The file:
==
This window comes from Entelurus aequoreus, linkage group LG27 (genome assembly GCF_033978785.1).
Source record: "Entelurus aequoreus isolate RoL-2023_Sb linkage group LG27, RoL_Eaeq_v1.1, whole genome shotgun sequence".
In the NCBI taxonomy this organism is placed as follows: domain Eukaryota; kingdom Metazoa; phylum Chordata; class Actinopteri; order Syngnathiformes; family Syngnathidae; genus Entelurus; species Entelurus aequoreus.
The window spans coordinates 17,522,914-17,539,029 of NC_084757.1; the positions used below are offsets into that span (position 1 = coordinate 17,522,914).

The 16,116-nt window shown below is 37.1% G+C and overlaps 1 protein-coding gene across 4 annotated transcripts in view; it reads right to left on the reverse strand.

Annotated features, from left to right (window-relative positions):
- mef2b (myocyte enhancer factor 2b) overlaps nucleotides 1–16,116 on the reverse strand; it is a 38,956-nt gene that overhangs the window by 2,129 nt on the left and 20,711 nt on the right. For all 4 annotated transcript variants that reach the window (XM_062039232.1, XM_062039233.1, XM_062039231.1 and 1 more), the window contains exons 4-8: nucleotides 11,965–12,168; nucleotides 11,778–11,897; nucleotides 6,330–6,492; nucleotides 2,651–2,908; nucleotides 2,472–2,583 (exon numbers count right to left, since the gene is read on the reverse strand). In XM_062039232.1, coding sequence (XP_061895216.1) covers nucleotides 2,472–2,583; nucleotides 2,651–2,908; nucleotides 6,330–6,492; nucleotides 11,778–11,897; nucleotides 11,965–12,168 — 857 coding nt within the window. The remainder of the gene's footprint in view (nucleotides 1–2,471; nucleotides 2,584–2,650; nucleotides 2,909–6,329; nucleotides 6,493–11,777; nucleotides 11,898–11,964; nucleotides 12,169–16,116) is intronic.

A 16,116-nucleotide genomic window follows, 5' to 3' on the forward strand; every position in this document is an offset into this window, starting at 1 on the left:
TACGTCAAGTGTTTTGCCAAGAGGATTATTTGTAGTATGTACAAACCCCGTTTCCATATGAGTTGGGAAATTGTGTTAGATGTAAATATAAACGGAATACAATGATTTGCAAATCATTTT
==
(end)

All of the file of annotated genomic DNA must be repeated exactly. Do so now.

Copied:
This window comes from Entelurus aequoreus, linkage group LG27 (genome assembly GCF_033978785.1).
Source record: "Entelurus aequoreus isolate RoL-2023_Sb linkage group LG27, RoL_Eaeq_v1.1, whole genome shotgun sequence".
In the NCBI taxonomy this organism is placed as follows: domain Eukaryota; kingdom Metazoa; phylum Chordata; class Actinopteri; order Syngnathiformes; family Syngnathidae; genus Entelurus; species Entelurus aequoreus.
The window spans coordinates 17,522,914-17,539,029 of NC_084757.1; the positions used below are offsets into that span (position 1 = coordinate 17,522,914).

The 16,116-nt window shown below is 37.1% G+C and overlaps 1 protein-coding gene across 4 annotated transcripts in view; it reads right to left on the reverse strand.

Annotated features, from left to right (window-relative positions):
- mef2b (myocyte enhancer factor 2b) overlaps nucleotides 1–16,116 on the reverse strand; it is a 38,956-nt gene that overhangs the window by 2,129 nt on the left and 20,711 nt on the right. For all 4 annotated transcript variants that reach the window (XM_062039232.1, XM_062039233.1, XM_062039231.1 and 1 more), the window contains exons 4-8: nucleotides 11,965–12,168; nucleotides 11,778–11,897; nucleotides 6,330–6,492; nucleotides 2,651–2,908; nucleotides 2,472–2,583 (exon numbers count right to left, since the gene is read on the reverse strand). In XM_062039232.1, coding sequence (XP_061895216.1) covers nucleotides 2,472–2,583; nucleotides 2,651–2,908; nucleotides 6,330–6,492; nucleotides 11,778–11,897; nucleotides 11,965–12,168 — 857 coding nt within the window. The remainder of the gene's footprint in view (nucleotides 1–2,471; nucleotides 2,584–2,650; nucleotides 2,909–6,329; nucleotides 6,493–11,777; nucleotides 11,898–11,964; nucleotides 12,169–16,116) is intronic.

A 16,116-nucleotide genomic window follows, 5' to 3' on the forward strand; every position in this document is an offset into this window, starting at 1 on the left:
TACGTCAAGTGTTTTGCCAAGAGGATTATTTGTAGTATGTACAAACCCCGTTTCCATATGAGTTGGGAAATTGTGTTAGATGTAAATATAAACGGAATACAATGATTTGCAAATCATTTT